Van Halen developed a reputation as one of rock's wildest bands thanks to backstage antics and on-stage exuberance. On one particular night in Minnesota, they reportedly left a group of Buddhist monks flabbergasted.

Emotions were running high within the band in 1995. Infighting between Sammy Hagar and Alex and Eddie Van Halen was fraying relationships. Eddie’s newfound sobriety, and continuing efforts to stay on the straight-and-narrow, added further tension to the situation. Despite these mounting issues, the group recorded a new album titled Balance, their fourth (and ultimately final) LP with Hagar on vocals.

The first track was “The Seventh Seal,” which opened with approximately 20 seconds of chanting before Van Halen’s recognizable rock sound kicked in. These “mystical overtones” were inspired by relaxation techniques Eddie adopted while working on his sobriety, according to Everybody Wants Some: The Van Halen Saga.

The chanting was provided by the Monks of Gyuto Tantric University. These Tibetan holy men had experienced a rise in notoriety after Mickey Hart sponsored several of their U.S. tours. The Grateful Dead drummer also produced two albums for the monks, released in the late '80s.

As Van Halen began shows in support of Balance, they decided to make “The Seventh Seal” one of their regular setlist openers. In most live performances, they would use a recording of the monks' chant to start the concert. However, fates aligned for a live rendition on July 30, 1995.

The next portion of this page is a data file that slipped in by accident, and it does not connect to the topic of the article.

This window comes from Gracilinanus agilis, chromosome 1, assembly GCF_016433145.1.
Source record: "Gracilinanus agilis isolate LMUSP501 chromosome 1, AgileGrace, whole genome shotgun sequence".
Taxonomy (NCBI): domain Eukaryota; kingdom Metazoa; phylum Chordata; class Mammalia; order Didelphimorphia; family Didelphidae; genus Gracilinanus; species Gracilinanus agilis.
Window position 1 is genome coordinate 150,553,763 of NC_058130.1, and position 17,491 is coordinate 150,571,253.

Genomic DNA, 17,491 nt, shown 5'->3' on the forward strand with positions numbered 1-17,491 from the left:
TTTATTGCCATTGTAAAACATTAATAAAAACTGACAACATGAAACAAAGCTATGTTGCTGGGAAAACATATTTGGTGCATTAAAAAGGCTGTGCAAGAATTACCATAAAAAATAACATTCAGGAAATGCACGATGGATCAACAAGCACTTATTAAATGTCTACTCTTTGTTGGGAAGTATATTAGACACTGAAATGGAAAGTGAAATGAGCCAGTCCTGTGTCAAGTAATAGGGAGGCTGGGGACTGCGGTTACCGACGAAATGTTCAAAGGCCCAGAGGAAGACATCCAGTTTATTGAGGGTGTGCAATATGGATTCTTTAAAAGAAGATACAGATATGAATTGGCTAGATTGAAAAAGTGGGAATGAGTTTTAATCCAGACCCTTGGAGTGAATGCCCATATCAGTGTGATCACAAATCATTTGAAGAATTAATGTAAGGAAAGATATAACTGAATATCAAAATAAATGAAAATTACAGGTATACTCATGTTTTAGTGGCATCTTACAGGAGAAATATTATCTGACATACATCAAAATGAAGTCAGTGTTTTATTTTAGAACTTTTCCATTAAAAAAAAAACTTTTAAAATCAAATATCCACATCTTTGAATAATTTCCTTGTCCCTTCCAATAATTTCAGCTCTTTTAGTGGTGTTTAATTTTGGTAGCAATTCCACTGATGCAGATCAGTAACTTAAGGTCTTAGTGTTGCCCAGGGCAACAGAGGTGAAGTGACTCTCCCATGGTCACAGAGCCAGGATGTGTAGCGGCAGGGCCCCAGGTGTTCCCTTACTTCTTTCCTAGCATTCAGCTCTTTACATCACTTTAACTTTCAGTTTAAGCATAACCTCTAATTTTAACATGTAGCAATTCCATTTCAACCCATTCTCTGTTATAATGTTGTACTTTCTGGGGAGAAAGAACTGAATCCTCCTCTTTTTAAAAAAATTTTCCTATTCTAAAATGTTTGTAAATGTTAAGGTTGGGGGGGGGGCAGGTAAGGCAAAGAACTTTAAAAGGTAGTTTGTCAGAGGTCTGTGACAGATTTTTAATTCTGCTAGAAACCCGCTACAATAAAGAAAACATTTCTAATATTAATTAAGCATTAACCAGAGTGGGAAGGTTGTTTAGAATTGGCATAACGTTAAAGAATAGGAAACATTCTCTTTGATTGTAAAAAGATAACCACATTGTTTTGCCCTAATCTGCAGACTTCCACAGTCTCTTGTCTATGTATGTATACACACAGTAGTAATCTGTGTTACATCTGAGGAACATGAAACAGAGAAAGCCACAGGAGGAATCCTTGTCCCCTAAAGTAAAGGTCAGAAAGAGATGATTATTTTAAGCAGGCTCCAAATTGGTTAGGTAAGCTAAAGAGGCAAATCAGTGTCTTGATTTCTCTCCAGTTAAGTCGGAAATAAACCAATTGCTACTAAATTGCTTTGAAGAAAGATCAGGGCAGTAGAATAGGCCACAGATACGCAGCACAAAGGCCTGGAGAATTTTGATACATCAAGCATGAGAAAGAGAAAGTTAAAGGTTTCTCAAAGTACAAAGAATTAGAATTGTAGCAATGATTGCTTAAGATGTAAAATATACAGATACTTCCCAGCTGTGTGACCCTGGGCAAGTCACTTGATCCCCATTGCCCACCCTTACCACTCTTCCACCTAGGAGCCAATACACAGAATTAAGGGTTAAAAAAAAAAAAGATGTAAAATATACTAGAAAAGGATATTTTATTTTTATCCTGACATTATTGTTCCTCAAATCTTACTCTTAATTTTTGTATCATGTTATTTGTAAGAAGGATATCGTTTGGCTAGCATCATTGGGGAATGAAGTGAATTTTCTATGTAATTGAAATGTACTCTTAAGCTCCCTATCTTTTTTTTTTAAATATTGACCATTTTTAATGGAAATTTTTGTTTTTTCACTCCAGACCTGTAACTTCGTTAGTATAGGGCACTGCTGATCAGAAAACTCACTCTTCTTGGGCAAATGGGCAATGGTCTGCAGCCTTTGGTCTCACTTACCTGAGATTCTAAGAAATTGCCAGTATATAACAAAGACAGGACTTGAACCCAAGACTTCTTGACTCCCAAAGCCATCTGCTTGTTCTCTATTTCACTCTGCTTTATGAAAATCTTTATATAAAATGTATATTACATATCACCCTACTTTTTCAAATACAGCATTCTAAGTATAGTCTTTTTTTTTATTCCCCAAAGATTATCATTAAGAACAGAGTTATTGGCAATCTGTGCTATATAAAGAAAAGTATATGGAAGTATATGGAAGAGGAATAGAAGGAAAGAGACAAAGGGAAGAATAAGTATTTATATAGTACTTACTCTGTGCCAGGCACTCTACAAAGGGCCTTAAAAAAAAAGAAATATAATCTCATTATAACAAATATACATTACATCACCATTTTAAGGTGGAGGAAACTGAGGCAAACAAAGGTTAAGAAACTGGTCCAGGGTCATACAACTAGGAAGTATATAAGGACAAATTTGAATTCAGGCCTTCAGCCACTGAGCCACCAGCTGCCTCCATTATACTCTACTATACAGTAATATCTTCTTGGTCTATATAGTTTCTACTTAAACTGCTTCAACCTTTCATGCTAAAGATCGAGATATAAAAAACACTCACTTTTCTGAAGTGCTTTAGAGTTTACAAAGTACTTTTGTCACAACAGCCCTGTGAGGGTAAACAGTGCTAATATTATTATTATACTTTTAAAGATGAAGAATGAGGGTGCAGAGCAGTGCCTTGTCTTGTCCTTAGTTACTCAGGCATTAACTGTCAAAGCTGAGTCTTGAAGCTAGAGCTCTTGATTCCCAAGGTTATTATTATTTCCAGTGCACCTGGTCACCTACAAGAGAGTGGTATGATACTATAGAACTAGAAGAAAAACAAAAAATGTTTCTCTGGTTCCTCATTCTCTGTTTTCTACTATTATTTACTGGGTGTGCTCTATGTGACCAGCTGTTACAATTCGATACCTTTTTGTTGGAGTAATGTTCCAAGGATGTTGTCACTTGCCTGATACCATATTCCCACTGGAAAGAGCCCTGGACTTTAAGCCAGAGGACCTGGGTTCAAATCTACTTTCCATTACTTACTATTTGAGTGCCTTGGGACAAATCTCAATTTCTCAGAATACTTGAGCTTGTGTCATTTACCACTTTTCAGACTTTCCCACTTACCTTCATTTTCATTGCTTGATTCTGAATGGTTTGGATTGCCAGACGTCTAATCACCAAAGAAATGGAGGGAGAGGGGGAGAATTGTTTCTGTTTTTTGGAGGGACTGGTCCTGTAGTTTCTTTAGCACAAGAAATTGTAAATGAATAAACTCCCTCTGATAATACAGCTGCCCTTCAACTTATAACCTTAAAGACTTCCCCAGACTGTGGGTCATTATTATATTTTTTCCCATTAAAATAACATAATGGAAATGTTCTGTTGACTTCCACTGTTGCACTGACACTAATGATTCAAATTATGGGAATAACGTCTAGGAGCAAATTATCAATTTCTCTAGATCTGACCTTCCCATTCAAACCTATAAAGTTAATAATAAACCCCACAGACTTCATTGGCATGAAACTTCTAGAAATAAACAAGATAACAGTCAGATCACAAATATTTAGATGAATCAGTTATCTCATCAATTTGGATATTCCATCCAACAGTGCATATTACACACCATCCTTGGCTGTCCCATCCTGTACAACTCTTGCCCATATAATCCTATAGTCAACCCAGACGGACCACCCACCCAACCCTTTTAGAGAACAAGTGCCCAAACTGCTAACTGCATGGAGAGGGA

That's when the tour schedules of Van Halen and the Gyuto monks coincidentally put both acts in Minneapolis on the same day. When Hagar got wind of this, he invited the Tibetan group to open the stadium rock show.

A capacity crowd must have been surprised when a gathering of men in orange robes began chanting from the stage. By one fan's estimate, the chanting lasted “at least 10 minutes.” The trance of their ethereal vocals was finally broken when members of Van Halen emerged on stage and launched into “The Seventh Seal.”

Watch Van Halen Perform With the Monks of Gyuto Tantric University

“The monks were taken by surprise once the band kicked into the song,” CJ Chilvers said in his book The Van Halen Encyclopedia. Apparently, the chanting Tibetans weren't quite ready for Van Halen's full force.

“Some of the unsuspecting holy men were so disoriented, they scrambled for cover, forgetting the plans made earlier at soundcheck," Chilvers added. "Led by [crew member] Kevin Dugan, the group was to exit the stage via stage right in single file, with tour manager Scotty Ross bringing up the rear. One monk jumped into the pits and another sat down on Alex’s drum riser, apparently totally unsure of where he was supposed to go.”

Though their brief encounter with the monks was memorable, they did not instill any inner peace within Van Halen. Hagar parted ways with the group not long after the Balance tour cycle concluded, citing ongoing disagreements.

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